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[Special Agent in charge of Artesian Wells Investigation, 1890,
Department of Agriculture.]
BEING A SECOND EDITION OF MISCELLANEOUS DOCUMENT NO. 15,
GOVERNMENT PRINTING OFFICE.
EXTENT IND METHODS. AREA OF RECLAMATION. THE STATISTICS:
WITH BRIEF SKETCH OF FOREIGN SYSTEMS, ETC., ETC.
RICHARD J. HINTON.
SECOND EDITION OF SENATE MISCELLANEOUS DOCUMENT No. 15, 49th CONGRESS.
138 A L-AP VOL IV-
IRRIGATION IN THE UNITED STATES.
[Prepared by order of the United States Senate Special Committee on Irrigation and
Reclamation of Arid Lands. ]
THE ARID REGION. An inquiry into the progress and present condition of irrigation in 'this country necessarily involves a consideration of the extent and character of the area within which the annual rain-fall is not sufficient for the industrial uses of the people. Such an inquiry, broadly defined, involves the extent of the fall of rains or snow within the area indicated; also the evidence obtained as to increase or decrease of precipitatiou resulting from agricultural settlement or of pastoral occupation, the increase of humidity of earth or air, the destruction of the timber mainly by its use for settlement purposes, the effect of ne desti uction of the native grasses and the substitution of cultivated varieties; also the sources of water supply, their character, uses, conservation, the means, natural and artificial, employed for their distribution, and what has been and is being accomplished in the way of artificial methods of water distribution and economy, and the laws and customs pertaining thereto. More than af these, however, it relates itself fundamentally to the largest quess of physical geography. The topographical configuration involved indeed it controls, the whole inatter of aridity, because it determines all climatic considerations. The probability of reclamation by means of irrigation is primarily by the configuration of a given hydrographic area.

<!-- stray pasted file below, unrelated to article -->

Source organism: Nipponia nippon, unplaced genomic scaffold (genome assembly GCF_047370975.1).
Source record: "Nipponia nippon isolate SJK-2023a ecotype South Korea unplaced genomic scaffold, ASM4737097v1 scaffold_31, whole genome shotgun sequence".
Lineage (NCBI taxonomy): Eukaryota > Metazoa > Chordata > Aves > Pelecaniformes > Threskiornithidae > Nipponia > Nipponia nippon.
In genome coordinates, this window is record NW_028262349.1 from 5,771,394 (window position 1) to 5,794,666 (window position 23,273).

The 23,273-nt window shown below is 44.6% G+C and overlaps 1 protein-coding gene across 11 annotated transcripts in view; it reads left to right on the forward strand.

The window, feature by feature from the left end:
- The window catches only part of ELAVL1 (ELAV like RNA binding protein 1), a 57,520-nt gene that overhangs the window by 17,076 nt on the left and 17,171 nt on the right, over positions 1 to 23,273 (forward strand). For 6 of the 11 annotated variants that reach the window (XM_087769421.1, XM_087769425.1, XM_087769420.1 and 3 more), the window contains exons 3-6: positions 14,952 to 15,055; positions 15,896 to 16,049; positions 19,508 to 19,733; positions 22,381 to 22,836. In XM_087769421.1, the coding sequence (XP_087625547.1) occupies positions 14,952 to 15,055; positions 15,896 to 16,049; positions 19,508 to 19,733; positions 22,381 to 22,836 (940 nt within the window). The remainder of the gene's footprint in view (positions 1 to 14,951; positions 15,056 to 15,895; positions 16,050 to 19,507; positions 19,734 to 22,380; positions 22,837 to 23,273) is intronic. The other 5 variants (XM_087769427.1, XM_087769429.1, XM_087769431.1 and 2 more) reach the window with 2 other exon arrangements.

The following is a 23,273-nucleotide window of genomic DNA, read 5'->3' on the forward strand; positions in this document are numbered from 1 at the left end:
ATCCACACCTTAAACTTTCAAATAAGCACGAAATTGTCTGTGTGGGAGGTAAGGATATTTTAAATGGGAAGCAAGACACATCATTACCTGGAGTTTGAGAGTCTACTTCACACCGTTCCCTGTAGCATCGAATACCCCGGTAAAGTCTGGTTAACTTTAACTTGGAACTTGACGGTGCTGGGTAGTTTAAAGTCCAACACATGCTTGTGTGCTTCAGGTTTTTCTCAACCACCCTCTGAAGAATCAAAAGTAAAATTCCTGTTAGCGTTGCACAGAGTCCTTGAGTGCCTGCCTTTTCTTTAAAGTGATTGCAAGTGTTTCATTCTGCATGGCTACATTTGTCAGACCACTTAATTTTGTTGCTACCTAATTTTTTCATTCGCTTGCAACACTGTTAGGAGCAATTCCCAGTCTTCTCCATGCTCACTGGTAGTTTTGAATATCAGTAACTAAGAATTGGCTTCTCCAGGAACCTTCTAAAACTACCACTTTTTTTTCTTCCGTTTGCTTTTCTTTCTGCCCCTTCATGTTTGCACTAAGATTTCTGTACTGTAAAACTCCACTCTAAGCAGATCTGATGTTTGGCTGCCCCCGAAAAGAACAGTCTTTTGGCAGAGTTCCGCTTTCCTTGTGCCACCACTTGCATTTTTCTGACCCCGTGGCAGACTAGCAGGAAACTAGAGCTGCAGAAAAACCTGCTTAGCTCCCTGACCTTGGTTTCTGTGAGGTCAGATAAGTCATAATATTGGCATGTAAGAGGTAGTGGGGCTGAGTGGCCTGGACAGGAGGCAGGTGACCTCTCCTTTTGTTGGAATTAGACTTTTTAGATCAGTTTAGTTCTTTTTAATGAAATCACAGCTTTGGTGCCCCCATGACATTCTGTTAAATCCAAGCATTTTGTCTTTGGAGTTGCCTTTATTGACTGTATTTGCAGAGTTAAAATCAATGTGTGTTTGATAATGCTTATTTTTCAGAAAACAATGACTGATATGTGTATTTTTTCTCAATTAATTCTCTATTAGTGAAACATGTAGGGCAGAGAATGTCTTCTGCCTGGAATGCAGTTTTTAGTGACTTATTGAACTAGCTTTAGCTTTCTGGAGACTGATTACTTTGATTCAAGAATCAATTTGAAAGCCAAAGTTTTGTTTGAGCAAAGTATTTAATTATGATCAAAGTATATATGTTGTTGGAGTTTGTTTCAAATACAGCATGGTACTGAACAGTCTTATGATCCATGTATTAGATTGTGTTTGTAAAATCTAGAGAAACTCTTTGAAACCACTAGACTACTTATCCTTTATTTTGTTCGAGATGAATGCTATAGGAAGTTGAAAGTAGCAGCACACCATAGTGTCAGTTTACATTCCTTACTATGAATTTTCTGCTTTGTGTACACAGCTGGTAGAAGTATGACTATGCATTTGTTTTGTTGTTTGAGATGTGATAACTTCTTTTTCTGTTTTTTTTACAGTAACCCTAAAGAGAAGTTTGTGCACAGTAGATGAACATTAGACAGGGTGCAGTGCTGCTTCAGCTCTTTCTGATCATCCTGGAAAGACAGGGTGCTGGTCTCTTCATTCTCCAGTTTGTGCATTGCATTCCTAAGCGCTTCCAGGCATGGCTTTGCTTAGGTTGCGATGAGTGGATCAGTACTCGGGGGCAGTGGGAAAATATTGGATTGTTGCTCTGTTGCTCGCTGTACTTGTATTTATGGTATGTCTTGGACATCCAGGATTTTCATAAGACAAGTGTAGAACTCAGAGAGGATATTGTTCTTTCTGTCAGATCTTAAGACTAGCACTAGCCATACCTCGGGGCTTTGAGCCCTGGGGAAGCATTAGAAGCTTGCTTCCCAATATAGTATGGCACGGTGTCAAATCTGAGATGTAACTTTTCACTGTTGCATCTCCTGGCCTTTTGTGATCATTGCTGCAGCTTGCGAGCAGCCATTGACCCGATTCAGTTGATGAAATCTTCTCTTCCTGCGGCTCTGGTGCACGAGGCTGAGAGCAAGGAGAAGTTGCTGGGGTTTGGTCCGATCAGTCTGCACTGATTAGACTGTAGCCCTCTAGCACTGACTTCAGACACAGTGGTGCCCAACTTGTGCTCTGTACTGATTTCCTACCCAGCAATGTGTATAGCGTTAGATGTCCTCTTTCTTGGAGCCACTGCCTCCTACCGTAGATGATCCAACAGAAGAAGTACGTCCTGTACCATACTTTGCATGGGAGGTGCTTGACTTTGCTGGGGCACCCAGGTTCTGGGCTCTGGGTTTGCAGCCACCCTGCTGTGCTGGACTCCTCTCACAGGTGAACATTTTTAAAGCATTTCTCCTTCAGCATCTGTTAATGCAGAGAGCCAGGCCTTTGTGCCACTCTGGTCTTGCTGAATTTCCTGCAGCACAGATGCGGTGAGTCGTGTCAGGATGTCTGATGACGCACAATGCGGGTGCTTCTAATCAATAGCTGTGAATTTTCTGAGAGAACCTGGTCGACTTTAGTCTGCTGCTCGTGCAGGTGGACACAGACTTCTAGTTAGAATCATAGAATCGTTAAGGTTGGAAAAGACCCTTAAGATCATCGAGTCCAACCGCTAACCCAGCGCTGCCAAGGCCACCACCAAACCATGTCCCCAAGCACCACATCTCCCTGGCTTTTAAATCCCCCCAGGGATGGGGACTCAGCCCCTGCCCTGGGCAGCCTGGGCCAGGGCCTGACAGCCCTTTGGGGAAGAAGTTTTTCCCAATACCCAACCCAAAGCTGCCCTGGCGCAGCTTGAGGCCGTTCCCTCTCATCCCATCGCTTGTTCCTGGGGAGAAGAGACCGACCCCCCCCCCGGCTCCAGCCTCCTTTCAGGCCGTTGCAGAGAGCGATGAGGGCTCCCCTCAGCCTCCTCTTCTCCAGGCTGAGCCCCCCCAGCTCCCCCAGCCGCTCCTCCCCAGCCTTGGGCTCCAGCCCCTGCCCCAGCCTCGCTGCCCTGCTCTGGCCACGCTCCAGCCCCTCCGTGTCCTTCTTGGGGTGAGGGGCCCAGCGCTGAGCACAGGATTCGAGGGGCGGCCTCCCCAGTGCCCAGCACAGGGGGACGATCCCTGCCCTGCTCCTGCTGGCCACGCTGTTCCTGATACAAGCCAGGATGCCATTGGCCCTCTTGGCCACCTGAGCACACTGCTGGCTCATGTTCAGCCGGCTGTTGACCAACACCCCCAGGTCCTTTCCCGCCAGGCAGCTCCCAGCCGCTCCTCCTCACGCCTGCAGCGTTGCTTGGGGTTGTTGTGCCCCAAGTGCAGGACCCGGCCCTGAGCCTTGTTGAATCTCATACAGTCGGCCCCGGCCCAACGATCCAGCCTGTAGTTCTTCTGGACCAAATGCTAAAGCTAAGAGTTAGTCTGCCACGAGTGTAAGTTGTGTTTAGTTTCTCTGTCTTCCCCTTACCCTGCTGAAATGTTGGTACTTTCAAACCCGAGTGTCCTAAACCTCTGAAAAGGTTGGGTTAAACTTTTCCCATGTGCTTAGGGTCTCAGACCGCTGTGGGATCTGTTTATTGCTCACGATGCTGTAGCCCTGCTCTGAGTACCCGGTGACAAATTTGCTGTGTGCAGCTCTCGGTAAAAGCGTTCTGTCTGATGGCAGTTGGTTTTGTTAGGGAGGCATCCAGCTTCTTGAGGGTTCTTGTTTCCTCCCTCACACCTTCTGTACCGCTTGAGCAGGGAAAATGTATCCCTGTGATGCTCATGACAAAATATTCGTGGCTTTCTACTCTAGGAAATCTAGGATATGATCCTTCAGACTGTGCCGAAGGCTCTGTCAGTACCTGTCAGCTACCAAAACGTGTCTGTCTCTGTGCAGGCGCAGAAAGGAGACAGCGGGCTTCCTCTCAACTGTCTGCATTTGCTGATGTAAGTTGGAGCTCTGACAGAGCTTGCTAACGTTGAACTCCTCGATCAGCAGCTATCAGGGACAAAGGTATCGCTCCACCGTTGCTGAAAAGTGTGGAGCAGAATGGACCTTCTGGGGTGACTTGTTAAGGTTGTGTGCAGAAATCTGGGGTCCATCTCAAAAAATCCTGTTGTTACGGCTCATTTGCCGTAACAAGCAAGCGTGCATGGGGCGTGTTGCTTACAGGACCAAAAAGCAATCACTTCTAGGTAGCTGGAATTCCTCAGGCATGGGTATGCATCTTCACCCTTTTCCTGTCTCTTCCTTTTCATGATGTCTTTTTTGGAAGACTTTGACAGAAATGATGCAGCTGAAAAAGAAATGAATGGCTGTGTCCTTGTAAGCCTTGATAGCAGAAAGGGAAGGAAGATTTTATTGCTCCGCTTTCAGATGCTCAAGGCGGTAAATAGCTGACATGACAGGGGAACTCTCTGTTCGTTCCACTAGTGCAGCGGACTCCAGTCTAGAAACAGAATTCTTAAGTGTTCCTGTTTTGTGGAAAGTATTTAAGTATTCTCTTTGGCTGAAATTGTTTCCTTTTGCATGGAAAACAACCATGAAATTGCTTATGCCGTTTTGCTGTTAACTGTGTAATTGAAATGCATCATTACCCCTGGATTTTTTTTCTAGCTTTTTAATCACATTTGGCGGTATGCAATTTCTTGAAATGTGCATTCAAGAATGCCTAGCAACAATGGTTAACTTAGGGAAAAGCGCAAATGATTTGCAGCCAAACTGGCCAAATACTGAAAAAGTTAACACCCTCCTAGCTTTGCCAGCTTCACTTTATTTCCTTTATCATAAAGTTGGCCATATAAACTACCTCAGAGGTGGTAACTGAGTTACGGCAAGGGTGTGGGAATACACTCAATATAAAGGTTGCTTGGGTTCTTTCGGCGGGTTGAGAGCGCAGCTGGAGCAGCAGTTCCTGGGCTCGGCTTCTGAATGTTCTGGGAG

Incidentally, the questions arising from deforesting, on the one hand, and of arboriculture, on the other, are related to the inquiry, and have
been brought out to some extent. The aim has been to give the actual facts upon these subjects, so far as they could be supplied from observation, experience, experiments, and realized results. This effort has been measurably successful. It has brought together a mass of facts and observations that shed much light on the questions involved, giving a broader idea of the importance of irrigation, and adding greater value to a very large area of the United States, of whose agricultural capabilities but small account has heretofore been taken. It will be developed by the facts herein presented that the area of the irreclaimable arid lands within the boundaries of the Union is, comparatively speaking, quite moderate in its extent. There is, however, a very large area, embracing at least one third of our total land service, wherein the water supply, whether subterranean and surface-flow or in the form of precipitation, is both inadequate and irregular in character.
The eastern boundary of this great area may at present be assumed to be the one hundredth meridian of west longitude. The western . boundary may be in part placed at the Pacific Ocean, though more ac